After learning last week that Gov. Earl Ray Tomblin would like to attach a jobs impact statement to future bills, I couldn't help but think, "Hey, that's a great idea — except that it's not."
Don't get me wrong. Requiring elected officials to review the economic impact of the laws they consider is a great idea.
But two years of covering the Legislature has given me a somewhat jaded point of view.
Under the Tomblin plan, the state Development Office, enlisting the aid of various state agencies, would estimate the short-term and long-term effects that various bills would have on the state's labor market.
The process would be similar to the one used to prepare fiscal notes - often mispronounced as "physical" notes at the statehouse — which attempt to measure how a bill will affect state government revenues.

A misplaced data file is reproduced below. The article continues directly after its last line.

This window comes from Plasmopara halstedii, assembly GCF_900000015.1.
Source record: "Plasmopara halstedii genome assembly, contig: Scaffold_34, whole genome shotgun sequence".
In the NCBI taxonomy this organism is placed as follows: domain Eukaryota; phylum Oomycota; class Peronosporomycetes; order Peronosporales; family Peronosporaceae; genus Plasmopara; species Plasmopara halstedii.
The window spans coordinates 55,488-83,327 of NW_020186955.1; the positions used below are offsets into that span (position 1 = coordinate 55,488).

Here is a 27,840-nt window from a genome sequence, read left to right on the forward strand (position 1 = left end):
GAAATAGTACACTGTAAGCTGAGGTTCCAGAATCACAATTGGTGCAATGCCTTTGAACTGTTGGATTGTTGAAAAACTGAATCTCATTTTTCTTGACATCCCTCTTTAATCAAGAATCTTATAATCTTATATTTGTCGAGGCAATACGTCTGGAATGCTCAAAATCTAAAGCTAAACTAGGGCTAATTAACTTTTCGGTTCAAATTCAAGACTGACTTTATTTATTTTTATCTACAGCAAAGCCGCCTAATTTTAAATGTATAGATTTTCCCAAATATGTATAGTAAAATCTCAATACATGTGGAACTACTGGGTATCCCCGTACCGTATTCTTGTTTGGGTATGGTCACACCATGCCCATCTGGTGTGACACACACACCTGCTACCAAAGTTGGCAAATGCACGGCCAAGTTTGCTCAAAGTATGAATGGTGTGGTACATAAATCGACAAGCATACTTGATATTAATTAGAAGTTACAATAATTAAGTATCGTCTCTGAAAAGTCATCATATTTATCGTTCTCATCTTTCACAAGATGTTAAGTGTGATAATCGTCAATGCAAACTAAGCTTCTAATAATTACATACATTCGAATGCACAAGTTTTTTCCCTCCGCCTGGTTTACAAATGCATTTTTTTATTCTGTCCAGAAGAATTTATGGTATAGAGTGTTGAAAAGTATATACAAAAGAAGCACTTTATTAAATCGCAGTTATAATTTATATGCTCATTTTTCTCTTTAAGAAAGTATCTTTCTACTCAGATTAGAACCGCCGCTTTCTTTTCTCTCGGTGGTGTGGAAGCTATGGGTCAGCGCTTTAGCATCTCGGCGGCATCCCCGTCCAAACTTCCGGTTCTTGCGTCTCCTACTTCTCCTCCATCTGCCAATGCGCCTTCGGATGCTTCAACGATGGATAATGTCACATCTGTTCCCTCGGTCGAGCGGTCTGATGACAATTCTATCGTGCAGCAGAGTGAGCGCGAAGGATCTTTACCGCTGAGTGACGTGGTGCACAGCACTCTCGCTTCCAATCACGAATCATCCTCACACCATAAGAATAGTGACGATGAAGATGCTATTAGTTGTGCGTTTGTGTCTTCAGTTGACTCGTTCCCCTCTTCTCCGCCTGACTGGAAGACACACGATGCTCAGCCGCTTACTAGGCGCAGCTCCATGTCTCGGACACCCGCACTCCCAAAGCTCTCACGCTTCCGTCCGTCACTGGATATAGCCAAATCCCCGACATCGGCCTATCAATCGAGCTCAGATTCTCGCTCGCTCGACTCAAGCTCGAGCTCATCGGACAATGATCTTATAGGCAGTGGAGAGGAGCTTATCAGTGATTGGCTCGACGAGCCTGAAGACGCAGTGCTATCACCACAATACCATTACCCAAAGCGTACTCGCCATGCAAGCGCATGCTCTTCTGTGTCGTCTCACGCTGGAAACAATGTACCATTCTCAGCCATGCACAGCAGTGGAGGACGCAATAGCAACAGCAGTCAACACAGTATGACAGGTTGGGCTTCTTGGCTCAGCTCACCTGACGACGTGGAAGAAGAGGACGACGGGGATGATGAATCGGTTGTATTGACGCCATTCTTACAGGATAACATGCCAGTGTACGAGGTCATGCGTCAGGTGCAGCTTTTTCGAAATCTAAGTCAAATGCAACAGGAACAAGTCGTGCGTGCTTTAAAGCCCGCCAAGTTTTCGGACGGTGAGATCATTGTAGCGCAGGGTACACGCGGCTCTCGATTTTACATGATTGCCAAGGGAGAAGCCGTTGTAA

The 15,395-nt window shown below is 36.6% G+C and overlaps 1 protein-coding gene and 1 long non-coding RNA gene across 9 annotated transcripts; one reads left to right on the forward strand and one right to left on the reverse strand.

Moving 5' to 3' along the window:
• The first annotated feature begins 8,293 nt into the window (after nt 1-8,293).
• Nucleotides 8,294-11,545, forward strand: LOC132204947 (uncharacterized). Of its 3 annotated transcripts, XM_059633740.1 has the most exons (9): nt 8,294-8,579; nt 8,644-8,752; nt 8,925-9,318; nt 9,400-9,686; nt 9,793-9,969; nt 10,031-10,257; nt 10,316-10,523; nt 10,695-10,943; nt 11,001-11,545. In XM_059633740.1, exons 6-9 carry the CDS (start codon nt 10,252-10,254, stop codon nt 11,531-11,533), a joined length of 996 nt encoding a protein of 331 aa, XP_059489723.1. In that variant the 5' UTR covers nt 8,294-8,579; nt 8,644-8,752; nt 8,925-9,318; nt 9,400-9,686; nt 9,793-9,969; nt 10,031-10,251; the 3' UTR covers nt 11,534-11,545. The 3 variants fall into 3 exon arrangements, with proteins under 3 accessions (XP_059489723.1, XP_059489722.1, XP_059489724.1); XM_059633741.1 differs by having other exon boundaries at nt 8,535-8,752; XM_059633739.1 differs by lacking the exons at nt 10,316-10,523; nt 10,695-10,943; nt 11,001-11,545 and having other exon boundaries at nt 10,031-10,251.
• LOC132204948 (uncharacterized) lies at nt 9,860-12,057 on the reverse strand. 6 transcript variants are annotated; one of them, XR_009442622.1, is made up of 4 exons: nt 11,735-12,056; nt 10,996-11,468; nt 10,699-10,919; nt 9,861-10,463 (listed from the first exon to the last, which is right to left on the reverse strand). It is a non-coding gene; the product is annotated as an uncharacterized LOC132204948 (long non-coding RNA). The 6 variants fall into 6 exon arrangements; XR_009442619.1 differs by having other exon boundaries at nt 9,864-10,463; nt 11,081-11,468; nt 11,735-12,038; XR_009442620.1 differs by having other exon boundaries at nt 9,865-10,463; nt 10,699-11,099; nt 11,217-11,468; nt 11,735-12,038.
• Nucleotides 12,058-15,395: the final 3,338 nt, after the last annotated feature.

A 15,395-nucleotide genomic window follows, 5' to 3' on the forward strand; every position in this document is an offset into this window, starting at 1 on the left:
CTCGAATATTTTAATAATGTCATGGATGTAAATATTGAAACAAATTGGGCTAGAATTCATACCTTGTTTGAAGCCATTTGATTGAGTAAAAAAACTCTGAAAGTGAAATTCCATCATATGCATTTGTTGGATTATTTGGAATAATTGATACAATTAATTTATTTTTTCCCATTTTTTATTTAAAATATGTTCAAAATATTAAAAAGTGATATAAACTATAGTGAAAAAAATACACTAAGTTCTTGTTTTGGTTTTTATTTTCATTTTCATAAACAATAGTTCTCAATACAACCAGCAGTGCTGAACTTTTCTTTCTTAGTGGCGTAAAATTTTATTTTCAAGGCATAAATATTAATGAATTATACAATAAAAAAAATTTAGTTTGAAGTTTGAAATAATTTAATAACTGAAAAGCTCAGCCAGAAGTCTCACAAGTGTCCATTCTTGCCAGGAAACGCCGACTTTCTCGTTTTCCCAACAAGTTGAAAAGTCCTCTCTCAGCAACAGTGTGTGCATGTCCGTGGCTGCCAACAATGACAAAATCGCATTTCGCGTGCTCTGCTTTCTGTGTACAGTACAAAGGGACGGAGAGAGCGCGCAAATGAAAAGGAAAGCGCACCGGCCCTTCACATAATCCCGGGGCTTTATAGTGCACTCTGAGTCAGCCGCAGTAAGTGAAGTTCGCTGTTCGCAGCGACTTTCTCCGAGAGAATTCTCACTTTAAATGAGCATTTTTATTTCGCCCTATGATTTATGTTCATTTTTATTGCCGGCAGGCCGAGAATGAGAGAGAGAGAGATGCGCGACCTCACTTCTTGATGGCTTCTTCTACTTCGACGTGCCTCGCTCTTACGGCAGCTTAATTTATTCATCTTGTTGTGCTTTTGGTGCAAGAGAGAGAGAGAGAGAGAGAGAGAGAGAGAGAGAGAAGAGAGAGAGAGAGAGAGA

The problem: State agencies have a less-than-stellar track record in producing accurate estimates.
Legislative Auditor Aaron Allred's office has studied the issue over the years and found agencies have a habit of overestimating effects of legislation.
Reviews of past estimates found that 69 percent of fiscal notes prepared in 2008 and 84 percent of those prepared in 2007 had been overestimated.
In fact, only 13 percent of the fiscal notes prepared in both years came within 10 percent of actual results.
My Magic 8 Ball has a better track record.
Lawmakers in both parties have complained about these agency-prepared fiscal notes over the years.